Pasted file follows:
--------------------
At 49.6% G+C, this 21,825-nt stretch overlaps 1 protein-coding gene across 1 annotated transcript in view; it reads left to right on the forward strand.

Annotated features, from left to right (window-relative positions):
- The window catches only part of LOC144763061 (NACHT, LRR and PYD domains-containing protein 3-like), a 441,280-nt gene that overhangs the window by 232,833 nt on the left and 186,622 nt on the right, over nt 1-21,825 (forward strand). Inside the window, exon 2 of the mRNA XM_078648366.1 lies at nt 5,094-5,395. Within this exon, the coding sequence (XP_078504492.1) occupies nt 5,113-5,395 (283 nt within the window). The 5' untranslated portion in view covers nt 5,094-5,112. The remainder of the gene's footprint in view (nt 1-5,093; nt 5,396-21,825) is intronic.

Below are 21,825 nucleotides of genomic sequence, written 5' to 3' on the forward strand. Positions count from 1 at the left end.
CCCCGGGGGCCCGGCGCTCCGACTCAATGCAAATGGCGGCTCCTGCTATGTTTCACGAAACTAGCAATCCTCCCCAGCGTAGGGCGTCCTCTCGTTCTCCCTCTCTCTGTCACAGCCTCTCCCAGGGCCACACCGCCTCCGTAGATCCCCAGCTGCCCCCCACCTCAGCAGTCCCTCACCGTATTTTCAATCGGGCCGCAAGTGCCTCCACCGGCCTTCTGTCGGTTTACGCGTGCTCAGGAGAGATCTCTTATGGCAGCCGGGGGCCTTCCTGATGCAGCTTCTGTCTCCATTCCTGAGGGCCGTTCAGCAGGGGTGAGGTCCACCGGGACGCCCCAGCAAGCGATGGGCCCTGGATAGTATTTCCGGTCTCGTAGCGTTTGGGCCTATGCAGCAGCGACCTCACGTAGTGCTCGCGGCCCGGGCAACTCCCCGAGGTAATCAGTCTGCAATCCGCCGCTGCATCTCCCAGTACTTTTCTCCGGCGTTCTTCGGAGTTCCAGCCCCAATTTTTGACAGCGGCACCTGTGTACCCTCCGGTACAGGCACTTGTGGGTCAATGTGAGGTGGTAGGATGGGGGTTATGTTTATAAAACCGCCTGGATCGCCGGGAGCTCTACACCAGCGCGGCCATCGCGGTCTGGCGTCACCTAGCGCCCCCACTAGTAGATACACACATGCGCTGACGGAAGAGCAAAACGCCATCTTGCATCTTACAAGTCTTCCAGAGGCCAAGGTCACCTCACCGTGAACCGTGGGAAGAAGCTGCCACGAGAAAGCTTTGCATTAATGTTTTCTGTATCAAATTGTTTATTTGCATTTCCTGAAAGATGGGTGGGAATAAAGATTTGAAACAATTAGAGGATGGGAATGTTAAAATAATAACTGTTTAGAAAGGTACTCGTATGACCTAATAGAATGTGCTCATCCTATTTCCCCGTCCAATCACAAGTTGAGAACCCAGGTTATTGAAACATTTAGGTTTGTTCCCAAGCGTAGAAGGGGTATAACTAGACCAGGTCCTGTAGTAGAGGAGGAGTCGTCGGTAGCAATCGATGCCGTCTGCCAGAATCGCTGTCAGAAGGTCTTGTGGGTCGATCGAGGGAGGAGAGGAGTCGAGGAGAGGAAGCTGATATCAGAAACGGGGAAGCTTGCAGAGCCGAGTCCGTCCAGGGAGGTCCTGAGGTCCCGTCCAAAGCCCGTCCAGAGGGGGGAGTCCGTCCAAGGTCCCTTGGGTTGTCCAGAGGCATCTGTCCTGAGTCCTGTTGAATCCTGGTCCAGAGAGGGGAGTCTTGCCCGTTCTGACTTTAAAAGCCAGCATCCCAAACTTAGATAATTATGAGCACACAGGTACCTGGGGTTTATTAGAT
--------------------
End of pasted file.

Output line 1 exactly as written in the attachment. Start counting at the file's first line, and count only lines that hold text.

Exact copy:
At 49.6% G+C, this 21,825-nt stretch overlaps 1 protein-coding gene across 1 annotated transcript in view; it reads left to right on the forward strand.